On January 16th, the FT Cares Foundation had its first Employee Volunteer Day (a day for each employee—one per year—to volunteer at a Foundation project).
Our first project was at Northern Illinois Food Bank/Geneva. We had two shifts and two different projects.
SHIFT 1 Our intrepid group of volunteers was led into the “prep area” where we learned our assignment: we were to take FROZEN bulk, sliced sausage patties and repackage them into individual packages of approximately 2 pounds each (about 20 patties). To do this, we needed whole head coverings, white coats and gloves. The room was about 55 degrees. With gusto, each volunteer worked on our “assembly line”. The first group took the sausages from their bulk boxes, separated them, moved them down the line so each slice could be put into a bag. The bag was then weighed and passed on to the person assigned to do the “crimping”, a machine that sealed the bags, which were then labeled and put into boxes of six individual servings. While fingers and toes got a little cold, everyone hung in there for the approximate 2 hours we worked on this task! When it was done, we were told that we packed 780 POUNDS of sausages, which would provide 650 MEALS!
SHIFT 2 After our pizza lunch, we went out to the warehouse to do our second shift project: we were to open large boxes of food items donated by Trader Joe’s, cross out the bar codes on EACH item, and then repackage the items. Standing off to the right of our tables were 3 pallets full of boxes. Our shift was to get through ALL the boxes on the pallets, and again, we set up an assembly line to handle the task in the most efficient manner. When our shift was done, we were told we packed 6,295 POUNDS of food, which would provide meals to 5,245 meals.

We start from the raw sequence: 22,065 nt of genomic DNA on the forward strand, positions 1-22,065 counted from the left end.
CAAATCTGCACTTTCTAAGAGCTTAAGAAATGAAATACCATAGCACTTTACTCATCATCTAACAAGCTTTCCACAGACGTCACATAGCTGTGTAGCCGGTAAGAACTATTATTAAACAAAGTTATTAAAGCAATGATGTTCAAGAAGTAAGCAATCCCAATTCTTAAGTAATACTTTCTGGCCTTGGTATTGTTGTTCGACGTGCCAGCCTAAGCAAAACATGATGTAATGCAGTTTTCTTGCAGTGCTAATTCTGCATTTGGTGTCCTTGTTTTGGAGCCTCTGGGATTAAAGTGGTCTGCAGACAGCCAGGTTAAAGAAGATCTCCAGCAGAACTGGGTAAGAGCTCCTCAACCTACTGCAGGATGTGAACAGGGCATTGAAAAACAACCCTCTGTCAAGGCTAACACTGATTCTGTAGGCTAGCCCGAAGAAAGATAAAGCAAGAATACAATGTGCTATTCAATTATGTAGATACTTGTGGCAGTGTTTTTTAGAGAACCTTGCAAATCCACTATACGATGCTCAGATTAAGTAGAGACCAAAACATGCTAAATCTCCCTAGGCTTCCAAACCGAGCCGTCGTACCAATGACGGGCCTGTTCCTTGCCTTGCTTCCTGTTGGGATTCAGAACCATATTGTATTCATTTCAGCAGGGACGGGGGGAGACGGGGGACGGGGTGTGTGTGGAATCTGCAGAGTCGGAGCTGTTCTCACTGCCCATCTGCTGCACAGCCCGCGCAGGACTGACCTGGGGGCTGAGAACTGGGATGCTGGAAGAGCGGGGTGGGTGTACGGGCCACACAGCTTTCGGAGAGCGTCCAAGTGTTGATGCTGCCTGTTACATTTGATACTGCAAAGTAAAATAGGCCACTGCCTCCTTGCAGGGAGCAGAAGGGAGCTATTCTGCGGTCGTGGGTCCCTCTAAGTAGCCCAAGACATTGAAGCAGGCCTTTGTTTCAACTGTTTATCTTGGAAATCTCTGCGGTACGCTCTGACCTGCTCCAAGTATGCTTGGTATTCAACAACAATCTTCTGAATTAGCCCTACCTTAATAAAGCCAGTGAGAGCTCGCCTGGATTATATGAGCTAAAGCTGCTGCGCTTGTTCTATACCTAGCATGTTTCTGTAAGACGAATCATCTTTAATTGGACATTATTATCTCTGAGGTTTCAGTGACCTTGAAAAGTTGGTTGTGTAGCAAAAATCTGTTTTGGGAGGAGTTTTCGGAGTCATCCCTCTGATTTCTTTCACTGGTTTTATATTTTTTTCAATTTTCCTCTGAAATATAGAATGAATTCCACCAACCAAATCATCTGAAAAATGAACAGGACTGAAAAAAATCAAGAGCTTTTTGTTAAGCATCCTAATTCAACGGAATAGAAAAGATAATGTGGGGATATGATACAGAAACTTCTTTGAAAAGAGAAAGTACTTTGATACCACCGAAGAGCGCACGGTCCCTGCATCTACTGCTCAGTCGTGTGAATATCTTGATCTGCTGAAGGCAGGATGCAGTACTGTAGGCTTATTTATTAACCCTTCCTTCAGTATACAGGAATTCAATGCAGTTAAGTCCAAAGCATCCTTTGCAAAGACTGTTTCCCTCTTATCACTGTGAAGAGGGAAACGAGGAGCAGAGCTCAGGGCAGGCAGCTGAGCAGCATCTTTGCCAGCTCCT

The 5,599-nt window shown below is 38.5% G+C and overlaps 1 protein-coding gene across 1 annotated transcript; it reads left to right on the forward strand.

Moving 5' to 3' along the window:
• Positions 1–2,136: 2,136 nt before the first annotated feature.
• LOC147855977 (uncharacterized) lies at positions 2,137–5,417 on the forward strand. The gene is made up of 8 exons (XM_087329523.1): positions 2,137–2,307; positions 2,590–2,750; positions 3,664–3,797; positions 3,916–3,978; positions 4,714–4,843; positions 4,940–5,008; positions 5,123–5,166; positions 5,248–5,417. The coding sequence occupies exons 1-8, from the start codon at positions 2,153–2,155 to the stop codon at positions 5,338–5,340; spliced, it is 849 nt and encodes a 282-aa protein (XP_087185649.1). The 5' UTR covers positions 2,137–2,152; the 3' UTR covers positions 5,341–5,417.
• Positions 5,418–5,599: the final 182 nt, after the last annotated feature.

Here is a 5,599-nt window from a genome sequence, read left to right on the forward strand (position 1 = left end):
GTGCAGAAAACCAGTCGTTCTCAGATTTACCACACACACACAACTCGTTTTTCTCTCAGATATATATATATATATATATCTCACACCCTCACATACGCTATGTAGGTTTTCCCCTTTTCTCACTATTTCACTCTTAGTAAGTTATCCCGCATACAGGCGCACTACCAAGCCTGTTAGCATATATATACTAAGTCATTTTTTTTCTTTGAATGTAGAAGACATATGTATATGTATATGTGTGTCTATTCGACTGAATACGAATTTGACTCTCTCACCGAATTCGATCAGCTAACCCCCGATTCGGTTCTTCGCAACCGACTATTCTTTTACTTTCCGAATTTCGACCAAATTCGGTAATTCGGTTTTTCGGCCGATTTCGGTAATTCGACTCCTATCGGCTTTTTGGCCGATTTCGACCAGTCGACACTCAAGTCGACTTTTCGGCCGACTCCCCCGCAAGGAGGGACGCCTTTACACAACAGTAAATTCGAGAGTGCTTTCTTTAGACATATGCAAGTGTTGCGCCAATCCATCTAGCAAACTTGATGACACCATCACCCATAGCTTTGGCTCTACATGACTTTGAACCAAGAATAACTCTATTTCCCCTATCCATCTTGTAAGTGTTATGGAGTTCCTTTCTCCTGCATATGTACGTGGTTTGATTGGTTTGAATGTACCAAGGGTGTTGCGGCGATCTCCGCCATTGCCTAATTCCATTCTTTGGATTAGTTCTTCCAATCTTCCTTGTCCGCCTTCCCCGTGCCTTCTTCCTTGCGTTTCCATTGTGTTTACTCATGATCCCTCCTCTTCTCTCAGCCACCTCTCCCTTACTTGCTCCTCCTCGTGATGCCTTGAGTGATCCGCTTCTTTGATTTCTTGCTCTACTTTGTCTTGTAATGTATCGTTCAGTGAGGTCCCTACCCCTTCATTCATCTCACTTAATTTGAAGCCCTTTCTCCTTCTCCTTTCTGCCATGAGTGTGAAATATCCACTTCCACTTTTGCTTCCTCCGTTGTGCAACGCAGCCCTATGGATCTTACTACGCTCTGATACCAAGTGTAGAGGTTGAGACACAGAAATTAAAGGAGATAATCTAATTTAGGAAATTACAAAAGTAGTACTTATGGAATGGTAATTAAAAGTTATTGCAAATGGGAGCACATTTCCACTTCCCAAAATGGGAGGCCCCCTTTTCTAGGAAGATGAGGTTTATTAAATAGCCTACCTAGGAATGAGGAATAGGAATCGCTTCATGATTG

The volunteers from First Trust were: Cassandra Hendry, Michael Dawson, Angie Cummins, Anita Ware, Brian Kirk, John Loch, Sam McGee, Zach Cute, Kate Mayer, Lisa Weier and Jane Doyle. Lisa’s kids also joined us, as well as a couple of friends of the FT Cares Foundation.
The consensus from all was that not only was it a fun way to give back to the community, we really made a difference in the lives of our neighbors in Northern Illinois who would otherwise miss meals. Would it surprise you to know that there are 600,000 individuals in the Northern Illinois Food Bank’s 13-county service area for whom 3 meals a day are not always guaranteed?
- Children under 18 make up 36% of hungry individuals the NIFB serves
- Seniors age 60 and up make up 9%
- Among all hungry neighbors, 40% identify as white, 33% as Hispanic or Latino and 17% as African American
- 66% of households that use the Food Bank’s services have incomes that fall at or below the federal poverty level
- 78% of households that use the Food Bank’s services have a high school diploma (or general equivalency diploma) and 30% have completed some college, earned a business, trade or technical degree or completed a 4-year college degree or higher level of education
- Based on the “Hungry Study” taken by Hunger in America, 77% of households the Food Bank serves had to choose between paying for food and utilities in the past 12 months, and 62% had to choose between food and paying for medicine/medical care in the past 12 months.
The Foundation is grateful for the group who helped make such a difference at the Northern Illinois Food Bank. Stay tuned for our next volunteer opportunity!